The SKWAWKBOX’s revelation of emails from Clancy himself and from ACAS confirming that Birmingham City Council (BCC) had done a firm deal with Unite and striking refuse workers led this week to the resignation of BCC leader John Clancy. The council’s attempts to claim that Clancy exceeded his authority show that the council wishes to scapegoat him to avoid its own, collective responsibility for the deal that not a single cabinet member voted against.
This cynical tactic does not, of course, release the council from its responsibilities – a sentiment echoed by Unite’s assistant General Secretary Howard Beckett when he spoke to the TUC’s gathered union representatives yesterday.
Be warned, it’s excoriating, moving and damning. Beckett pulls no punches toward a council that seems to have forgotten its Labour values – nor toward BCC’s ‘Tory’ interim chief executive Stella Manzie:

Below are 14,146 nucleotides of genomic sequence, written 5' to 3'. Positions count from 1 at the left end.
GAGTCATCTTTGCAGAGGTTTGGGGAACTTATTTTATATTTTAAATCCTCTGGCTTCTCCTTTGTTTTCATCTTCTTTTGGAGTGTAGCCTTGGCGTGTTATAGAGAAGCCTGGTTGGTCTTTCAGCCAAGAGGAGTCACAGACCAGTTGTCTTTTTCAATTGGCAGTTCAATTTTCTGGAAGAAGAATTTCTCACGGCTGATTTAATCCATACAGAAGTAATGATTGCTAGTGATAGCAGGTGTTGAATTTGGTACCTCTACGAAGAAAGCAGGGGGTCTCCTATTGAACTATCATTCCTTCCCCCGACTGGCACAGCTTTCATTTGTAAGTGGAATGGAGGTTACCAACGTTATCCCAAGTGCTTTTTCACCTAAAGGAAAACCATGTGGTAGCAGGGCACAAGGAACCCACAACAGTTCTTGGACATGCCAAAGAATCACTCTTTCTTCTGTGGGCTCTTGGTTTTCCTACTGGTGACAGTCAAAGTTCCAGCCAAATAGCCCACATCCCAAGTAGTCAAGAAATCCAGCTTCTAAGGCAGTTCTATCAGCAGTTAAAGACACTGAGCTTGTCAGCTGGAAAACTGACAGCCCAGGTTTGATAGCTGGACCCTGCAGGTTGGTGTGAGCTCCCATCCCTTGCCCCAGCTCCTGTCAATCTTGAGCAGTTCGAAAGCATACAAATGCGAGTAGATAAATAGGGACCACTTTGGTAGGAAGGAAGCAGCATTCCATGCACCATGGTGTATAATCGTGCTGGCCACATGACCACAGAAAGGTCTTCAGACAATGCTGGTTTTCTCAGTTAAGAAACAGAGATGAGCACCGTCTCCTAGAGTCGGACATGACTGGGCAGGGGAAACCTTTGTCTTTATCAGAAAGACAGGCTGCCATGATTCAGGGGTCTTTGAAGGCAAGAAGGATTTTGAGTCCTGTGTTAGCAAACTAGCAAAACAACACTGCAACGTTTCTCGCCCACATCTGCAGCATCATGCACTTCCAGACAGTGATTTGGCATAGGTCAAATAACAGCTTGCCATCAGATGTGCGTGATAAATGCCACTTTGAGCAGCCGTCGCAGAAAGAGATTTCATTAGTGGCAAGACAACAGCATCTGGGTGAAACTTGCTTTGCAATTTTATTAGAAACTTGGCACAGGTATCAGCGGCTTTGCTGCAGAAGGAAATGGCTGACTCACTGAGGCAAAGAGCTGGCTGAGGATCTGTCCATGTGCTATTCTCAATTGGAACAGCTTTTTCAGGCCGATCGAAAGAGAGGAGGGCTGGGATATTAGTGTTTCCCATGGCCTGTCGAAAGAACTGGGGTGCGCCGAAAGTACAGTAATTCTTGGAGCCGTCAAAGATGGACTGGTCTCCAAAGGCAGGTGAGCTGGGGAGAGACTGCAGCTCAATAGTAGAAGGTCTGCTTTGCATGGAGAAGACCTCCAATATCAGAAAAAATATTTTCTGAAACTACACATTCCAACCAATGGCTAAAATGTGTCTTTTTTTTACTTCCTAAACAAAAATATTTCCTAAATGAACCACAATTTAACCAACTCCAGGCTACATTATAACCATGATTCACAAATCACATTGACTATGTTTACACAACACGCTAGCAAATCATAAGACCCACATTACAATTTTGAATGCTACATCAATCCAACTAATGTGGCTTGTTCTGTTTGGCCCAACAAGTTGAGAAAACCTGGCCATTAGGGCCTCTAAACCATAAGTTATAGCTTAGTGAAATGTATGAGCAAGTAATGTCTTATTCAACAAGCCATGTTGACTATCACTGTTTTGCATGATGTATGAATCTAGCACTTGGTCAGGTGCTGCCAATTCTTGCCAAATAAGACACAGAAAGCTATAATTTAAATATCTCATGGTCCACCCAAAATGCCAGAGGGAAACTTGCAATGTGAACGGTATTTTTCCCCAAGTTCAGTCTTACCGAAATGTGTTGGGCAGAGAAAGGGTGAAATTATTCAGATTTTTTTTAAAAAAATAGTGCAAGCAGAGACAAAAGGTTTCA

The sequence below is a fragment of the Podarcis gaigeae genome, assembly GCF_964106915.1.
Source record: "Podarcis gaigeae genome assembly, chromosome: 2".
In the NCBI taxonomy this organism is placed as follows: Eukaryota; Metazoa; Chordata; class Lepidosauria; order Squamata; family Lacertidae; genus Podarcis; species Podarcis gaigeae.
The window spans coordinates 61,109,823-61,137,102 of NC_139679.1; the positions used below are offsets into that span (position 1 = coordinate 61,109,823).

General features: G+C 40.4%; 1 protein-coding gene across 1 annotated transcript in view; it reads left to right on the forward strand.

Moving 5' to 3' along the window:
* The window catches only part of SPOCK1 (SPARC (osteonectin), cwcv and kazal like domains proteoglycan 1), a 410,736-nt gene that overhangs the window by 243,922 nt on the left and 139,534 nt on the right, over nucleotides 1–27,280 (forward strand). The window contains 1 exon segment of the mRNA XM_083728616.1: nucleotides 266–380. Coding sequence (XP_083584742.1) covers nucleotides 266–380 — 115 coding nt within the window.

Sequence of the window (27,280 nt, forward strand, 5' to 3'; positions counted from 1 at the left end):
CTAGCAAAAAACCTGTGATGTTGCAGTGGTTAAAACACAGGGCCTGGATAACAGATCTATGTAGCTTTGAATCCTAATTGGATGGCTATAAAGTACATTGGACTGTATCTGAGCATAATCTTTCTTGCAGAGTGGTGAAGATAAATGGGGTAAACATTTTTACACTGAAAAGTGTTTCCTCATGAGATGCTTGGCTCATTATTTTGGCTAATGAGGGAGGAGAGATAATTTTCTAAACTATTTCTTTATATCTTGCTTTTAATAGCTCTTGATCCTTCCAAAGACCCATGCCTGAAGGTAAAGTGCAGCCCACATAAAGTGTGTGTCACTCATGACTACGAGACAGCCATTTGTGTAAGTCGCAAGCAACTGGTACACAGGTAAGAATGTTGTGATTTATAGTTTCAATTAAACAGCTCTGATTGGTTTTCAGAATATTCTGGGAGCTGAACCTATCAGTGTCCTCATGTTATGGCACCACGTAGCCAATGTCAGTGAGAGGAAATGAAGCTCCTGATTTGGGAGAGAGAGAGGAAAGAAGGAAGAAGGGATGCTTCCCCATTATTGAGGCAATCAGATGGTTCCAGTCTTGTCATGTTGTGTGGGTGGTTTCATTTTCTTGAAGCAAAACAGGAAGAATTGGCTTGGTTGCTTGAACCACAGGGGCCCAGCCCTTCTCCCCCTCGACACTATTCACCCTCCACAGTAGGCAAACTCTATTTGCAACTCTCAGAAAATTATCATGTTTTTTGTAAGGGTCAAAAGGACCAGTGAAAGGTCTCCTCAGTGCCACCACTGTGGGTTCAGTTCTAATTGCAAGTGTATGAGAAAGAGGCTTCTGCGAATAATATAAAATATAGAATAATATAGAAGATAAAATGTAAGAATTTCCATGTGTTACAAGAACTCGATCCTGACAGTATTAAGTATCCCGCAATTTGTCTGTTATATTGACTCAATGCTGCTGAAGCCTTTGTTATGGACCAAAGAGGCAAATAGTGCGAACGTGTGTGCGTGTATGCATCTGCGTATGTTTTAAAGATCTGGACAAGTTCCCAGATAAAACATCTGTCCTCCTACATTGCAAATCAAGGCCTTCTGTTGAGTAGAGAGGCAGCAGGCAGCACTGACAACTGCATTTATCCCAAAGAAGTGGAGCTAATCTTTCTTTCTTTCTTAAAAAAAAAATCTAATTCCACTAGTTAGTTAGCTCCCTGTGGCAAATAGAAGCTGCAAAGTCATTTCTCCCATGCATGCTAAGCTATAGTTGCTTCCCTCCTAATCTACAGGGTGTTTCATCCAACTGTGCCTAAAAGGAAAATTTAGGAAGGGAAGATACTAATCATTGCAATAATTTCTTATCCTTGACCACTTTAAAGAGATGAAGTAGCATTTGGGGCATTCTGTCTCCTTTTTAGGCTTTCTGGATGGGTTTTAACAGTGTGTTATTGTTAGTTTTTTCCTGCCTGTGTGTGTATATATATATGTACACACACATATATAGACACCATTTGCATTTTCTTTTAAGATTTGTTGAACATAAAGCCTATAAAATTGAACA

His emergency resolution was passed unanimously by the TUC.
Beckett told the SKWAWKBOX why he believes that Manzie must resign:
Ms Manzie has twice now blocked legal experts meeting. Her actions in sending the redundancy letters out with four weeks notice is in complete opposition to NEC guidance for labour councils and will be shown to unlawful when we get to court.
She should resign to allow industrial relations to resume with the council. Ian Ward [interim council leader] should stand up for the safety of the public by keeping safety at the back of the bins and in doing so stand up for working people and maintaining their incomes.
The SKWAWKBOX has had sight of Unite’s legal paperwork and the unlawfulness of BCC’s actions lies in breach of contract in the process and notice of the redundancies of over one hundred ‘leading hand’ refuse collectors.
But the root of the matter is that the council struck a firm deal with its workers and their union – and then went back on it. The resignation of the council leader is not enough to end the matter and in no way releases the council from its moral and contractual obligations to its employees.
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